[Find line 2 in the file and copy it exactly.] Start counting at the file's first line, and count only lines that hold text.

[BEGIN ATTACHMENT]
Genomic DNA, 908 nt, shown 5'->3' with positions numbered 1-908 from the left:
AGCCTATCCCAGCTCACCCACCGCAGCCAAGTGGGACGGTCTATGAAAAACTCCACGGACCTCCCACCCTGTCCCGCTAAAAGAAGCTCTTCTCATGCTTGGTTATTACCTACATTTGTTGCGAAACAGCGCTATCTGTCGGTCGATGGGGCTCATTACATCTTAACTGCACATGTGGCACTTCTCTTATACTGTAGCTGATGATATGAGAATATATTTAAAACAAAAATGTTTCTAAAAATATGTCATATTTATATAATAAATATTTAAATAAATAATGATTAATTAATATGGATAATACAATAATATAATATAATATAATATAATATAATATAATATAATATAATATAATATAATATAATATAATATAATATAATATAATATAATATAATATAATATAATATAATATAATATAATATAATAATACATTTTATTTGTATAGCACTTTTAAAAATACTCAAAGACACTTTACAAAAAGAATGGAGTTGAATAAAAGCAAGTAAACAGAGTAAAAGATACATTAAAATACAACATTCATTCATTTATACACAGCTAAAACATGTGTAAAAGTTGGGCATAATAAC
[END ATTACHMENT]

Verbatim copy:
AGCCTATCCCAGCTCACCCACCGCAGCCAAGTGGGACGGTCTATGAAAAACTCCACGGACCTCCCACCCTGTCCCGCTAAAAGAAGCTCTTCTCATGCTTGGTTATTACCTACATTTGTTGCGAAACAGCGCTATCTGTCGGTCGATGGGGCTCATTACATCTTAACTGCACATGTGGCACTTCTCTTATACTGTAGCTGATGATATGAGAATATATTTAAAACAAAAATGTTTCTAAAAATATGTCATATTTATATAATAAATATTTAAATAAATAATGATTAATTAATATGGATAATACAATAATATAATATAATATAATATAATATAATATAATATAATATAATATAATATAATATAATATAATATAATATAATATAATATAATATAATATAATATAATATAATATAATATAATATAATAATACATTTTATTTGTATAGCACTTTTAAAAATACTCAAAGACACTTTACAAAAAGAATGGAGTTGAATAAAAGCAAGTAAACAGAGTAAAAGATACATTAAAATACAACATTCATTCATTTATACACAGCTAAAACATGTGTAAAAGTTGGGCATAATAAC